In pursuit of better understanding our media, and particularly the BBC, the following pages will explore the size, scope and influence of the Corporation within the context of issues of contemporary importance; Brexit, for instance. The writer and social commentator David Goodhart coined a useful formula for a difference in outlook between two big groups in society; he said that people are largely divided into ‘somewheres’ and ‘anywheres’. His theory is that ‘somewheres’ are more traditional types: the sort of people who feel rooted in a particular place in a particular culture. These are the sort of people who voted to leave the EU. ‘Anywheres’, by contrast, are the kind of people who feel pretty much at home anywhere in the Western world; these are the global citizens who feel as much at ease in Sydney, Saratoga or Sydenham. They have wider horizons and weaker national allegiances and they voted instinctively to remain in the EU. One of the things this book examines is why it has come to be that the BBC – which might be thought quintessentially British – so often sounds like one of these ‘anywheres’.
         If my analysis is right, an understanding the BBC’s ‘deep state’ helps to explain certain obvious biases in its news coverage; why it is, for instance, that the Corporation is so nakedly hostile to Donald Trump’s presidency and Viktor Orbán’s ascendancy in Hungary. Also, why the theories that drive radical feminism are never challenged and why the difficult subject of Islam in the West is consistently soft-pedalled. Most importantly, and overarchingly, this book explains how it is that the BBC has become so deeply hostile to social conservatism – that way of thinking, shared by tens of millions of us, which values a traditional moral code that emphasises virtues like patriotism, self-restraint and decency. Social conservatives are at odds with a media culture which is obsessed with identity politics; they mistrust the campaigns of self-declared victimised minorities – whether defined by sexual orientation, gender or ethnicity.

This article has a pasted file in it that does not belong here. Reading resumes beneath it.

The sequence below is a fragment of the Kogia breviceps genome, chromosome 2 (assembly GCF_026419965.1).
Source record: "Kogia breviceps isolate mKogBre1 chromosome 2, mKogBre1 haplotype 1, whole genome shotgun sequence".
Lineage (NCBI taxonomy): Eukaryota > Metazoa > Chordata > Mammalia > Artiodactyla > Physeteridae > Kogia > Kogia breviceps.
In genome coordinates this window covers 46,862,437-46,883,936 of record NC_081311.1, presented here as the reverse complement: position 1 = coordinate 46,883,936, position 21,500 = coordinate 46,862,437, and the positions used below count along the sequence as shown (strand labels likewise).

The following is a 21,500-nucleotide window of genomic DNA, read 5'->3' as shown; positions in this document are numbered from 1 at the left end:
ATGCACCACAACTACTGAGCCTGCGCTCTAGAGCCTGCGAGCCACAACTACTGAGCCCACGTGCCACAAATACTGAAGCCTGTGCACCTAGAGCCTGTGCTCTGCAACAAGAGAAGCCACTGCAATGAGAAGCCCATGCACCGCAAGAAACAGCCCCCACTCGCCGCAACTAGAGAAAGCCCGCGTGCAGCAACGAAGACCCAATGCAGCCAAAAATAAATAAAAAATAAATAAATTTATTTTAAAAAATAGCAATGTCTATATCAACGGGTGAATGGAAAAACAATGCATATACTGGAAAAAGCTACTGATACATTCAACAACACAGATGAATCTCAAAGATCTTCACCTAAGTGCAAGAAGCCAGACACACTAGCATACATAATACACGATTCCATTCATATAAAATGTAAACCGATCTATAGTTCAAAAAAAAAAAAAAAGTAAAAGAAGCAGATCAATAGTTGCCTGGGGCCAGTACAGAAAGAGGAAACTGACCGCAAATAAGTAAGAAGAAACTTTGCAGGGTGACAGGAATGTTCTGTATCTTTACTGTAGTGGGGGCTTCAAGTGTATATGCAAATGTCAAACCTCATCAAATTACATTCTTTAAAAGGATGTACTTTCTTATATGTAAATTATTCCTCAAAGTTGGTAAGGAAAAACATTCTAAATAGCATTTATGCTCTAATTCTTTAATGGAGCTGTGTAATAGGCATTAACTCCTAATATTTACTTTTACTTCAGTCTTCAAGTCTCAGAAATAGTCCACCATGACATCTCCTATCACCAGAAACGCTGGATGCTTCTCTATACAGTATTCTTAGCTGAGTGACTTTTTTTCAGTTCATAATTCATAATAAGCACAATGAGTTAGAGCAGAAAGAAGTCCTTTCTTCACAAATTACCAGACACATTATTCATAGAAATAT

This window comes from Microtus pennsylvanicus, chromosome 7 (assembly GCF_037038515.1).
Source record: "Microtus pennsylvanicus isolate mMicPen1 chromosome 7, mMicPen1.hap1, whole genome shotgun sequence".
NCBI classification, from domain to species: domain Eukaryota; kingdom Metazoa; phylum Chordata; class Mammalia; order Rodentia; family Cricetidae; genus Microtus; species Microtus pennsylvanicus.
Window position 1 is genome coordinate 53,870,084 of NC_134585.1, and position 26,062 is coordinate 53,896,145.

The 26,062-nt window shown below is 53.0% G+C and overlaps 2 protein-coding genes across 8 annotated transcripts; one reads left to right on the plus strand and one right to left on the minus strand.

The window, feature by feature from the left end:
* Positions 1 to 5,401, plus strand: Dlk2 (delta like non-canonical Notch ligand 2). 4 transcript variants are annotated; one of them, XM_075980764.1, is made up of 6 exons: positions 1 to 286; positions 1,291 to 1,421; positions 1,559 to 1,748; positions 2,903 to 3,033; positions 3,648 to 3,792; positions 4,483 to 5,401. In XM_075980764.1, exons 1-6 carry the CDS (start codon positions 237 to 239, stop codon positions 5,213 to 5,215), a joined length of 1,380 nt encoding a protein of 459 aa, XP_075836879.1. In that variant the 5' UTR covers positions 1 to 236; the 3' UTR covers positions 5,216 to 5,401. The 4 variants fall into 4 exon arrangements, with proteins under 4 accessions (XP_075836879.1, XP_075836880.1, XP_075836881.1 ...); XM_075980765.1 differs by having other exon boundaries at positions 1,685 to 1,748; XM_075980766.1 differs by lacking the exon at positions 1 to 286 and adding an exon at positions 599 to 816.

The BBC has come to the point where it now, seemingly automatically, takes the side of the identitarians in every debate. It has become an unthinking champion of a set of values sometimes called ‘liberal’ (but in no way distinguished by the tolerance once thought integral to a liberal mindset), which has profoundly changed British society over the past half-century. The culture we inhabit – much of it trashy, tawdry and shallow – is in large measure the creation of our media. Individually, we have not willed this culture into existence, it is the work of many hands, but it has arrived nevertheless because there has been no apparent way to stop it, nor any concerted attempt to do so. The first step in reversing the process is for us to collectively understand it, which is precisely what this book sets out to achieve.
         The title of this book draws on a concept originated in Plato’s Republic; a ‘noble lie’ is a myth or an untruth, knowingly propagated by an elite, in order to promote and maintain social harmony or advance an agenda. The BBC prides itself on being a ‘truth teller’: its hard-won, worldwide reputation is built on the foundation stone of audience trust. But what ‘truth’ is the BBC telling? It is the contention of this book that the BBC, along with its media and establishment allies, has become the vehicle for the propagation of a series of noble lies in pursuit of a political agenda.
         Though the noble lie is always told with the best of intentions, there is an inherent problem with it: the deception misleads people and substitutes imagined problems for real ones. The great danger is that sooner or later people will realise they have been duped, and this will be a moment of great peril for the established order – with unpredictable consequences. This is the prospect facing Britain. What is urgently needed, this book will argue, is a new and bracing honesty which allows the nation to face its problems in full possession of some uncomfortable facts.